 Fishers who reside in coastal villages and towns adjacent to these fishing areas.

Allocation of fishing quotas to commercial right holders must be prefaced on the objectives of:

 Investing in sustainable and ecologically responsible fishing practices.
 Growing full-time and part-time employment.
 Ensuring fair and safe working conditions in processing factories and on fishing vessels.
 Supporting innovation by increasing operational and bureaucratic efficiencies.
 Empowering staff and investing in skills development.


The DA’s fisheries compliance strategy is prefaced on the following compliance and monitoring pillars:

 A comprehensive re-evaluation of the suitability and skills of fishery control officers (FCO’s) and landing monitors. FCO’s and landing monitors, in particular, would be subjected to regular lifestyle audits to ensure an honest and committed enforcement and monitoring frontline. FCOs would be employed on a 24/7 basis and not restricted to working office hours only.
 Each fisheries patrol vessel would annually spend a minimum of 200 days at sea and the management and deployment of these vessels would be undertaken by professionally qualified MCS experts.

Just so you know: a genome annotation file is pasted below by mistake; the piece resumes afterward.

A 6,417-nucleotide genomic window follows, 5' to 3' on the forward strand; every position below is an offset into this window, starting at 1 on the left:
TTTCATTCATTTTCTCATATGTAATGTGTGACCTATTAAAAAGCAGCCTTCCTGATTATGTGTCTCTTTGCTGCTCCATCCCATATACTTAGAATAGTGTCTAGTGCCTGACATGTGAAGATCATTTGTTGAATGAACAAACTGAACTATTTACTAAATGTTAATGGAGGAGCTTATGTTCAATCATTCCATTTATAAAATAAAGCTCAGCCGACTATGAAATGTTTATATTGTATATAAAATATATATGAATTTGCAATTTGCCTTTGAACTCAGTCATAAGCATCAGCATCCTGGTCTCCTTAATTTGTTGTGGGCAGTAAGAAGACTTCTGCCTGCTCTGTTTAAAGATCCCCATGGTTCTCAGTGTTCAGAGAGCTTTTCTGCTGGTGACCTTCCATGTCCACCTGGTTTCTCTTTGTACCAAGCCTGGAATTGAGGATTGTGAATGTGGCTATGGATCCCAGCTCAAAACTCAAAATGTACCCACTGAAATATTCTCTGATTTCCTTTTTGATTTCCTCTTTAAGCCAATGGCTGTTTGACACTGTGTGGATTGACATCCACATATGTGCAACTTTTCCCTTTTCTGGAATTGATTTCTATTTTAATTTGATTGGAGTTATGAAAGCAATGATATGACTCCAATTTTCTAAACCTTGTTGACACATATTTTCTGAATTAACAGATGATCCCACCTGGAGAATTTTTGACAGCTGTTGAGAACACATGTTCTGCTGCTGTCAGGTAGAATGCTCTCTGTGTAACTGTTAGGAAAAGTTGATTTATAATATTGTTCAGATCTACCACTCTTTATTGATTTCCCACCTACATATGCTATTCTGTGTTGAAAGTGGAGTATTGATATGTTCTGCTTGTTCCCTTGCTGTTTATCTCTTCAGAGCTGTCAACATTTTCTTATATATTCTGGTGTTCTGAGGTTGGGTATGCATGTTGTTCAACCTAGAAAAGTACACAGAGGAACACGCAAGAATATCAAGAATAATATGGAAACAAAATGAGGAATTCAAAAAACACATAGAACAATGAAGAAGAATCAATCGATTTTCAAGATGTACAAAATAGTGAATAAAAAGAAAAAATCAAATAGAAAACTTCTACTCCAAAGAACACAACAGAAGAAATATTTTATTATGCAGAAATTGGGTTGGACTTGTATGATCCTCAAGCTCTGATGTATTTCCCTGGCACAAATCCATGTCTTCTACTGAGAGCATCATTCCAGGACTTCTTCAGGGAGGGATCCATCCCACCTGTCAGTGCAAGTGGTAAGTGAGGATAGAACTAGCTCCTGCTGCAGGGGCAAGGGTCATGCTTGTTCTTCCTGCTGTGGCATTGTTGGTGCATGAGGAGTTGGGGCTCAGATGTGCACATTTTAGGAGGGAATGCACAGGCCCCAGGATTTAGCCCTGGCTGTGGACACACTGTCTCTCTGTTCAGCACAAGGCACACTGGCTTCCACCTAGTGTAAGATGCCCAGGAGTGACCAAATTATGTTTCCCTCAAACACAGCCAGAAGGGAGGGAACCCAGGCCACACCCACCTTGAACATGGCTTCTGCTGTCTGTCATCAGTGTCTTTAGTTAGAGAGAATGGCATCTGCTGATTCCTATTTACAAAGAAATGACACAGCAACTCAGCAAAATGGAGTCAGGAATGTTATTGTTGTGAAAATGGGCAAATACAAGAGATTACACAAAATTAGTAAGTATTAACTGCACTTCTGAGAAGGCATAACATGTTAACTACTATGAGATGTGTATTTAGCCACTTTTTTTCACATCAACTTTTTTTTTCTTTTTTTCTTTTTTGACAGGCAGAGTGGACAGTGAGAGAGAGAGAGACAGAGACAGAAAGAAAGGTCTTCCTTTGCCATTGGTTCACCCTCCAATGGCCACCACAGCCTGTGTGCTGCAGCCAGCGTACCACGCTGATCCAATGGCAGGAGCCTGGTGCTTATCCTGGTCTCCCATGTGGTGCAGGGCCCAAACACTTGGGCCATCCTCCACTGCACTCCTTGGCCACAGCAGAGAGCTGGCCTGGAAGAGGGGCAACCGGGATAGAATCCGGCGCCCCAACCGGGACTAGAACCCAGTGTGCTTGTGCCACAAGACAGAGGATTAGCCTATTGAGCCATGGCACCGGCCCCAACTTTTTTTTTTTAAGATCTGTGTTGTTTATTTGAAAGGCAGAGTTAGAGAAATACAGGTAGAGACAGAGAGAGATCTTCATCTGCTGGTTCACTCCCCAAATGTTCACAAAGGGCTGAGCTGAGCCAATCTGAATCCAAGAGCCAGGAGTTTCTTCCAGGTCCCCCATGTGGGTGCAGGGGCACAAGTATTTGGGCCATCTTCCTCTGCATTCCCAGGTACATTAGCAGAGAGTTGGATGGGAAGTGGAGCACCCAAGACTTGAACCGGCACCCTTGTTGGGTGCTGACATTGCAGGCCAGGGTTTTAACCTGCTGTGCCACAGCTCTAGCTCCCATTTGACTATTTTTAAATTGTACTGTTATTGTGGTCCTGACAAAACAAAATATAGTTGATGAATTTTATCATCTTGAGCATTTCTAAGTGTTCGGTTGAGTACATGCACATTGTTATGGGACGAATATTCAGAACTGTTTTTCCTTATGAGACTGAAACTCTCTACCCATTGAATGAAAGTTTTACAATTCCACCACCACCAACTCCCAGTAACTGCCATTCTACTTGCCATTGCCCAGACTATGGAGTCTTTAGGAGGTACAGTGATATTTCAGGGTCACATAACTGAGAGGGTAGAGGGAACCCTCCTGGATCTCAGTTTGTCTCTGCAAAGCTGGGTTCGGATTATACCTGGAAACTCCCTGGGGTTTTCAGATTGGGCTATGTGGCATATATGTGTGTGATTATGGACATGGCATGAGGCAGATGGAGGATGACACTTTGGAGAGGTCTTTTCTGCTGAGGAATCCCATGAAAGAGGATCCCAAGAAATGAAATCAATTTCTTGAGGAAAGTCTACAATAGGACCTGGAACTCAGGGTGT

 The dedicated ‘green’ courts that proved highly successful during 2003 and 2004 would be re- established in Hermanus and new dedicated green courts opened in high poaching areas like Cape Town, Port Elizabeth and Vredenburg.
 Formal funded partnerships would be established with coastal municipalities, community-based conservancy organisations and NGO’s such SEAWATCH to help combat illegal fishing and to assist with community-based preventive compliance strategies that would focus on working with coastal communities to reduce illegal and irresponsible fishing.
 The recreational fishing sector would be encouraged to help police the near shore fish stock and partnerships would be established with responsible clubs and associations to protect our marine resources and ecosystem.
 The Fisheries Branch would no longer engage in the sale of confiscated fish products.


Fisheries research is at the very heart of the Fisheries Branch. Fisheries research must be premised on the principles of the best available scientific evidence and the precautionary principle. However, a critical, yet often ignored source of information on the state of fish stocks is local indigenous knowledge. Local indigenous knowledge and data of the fishing community, established fishing clubs and associations must be formally incorporated into fisheries operational management procedures and stock evaluation models.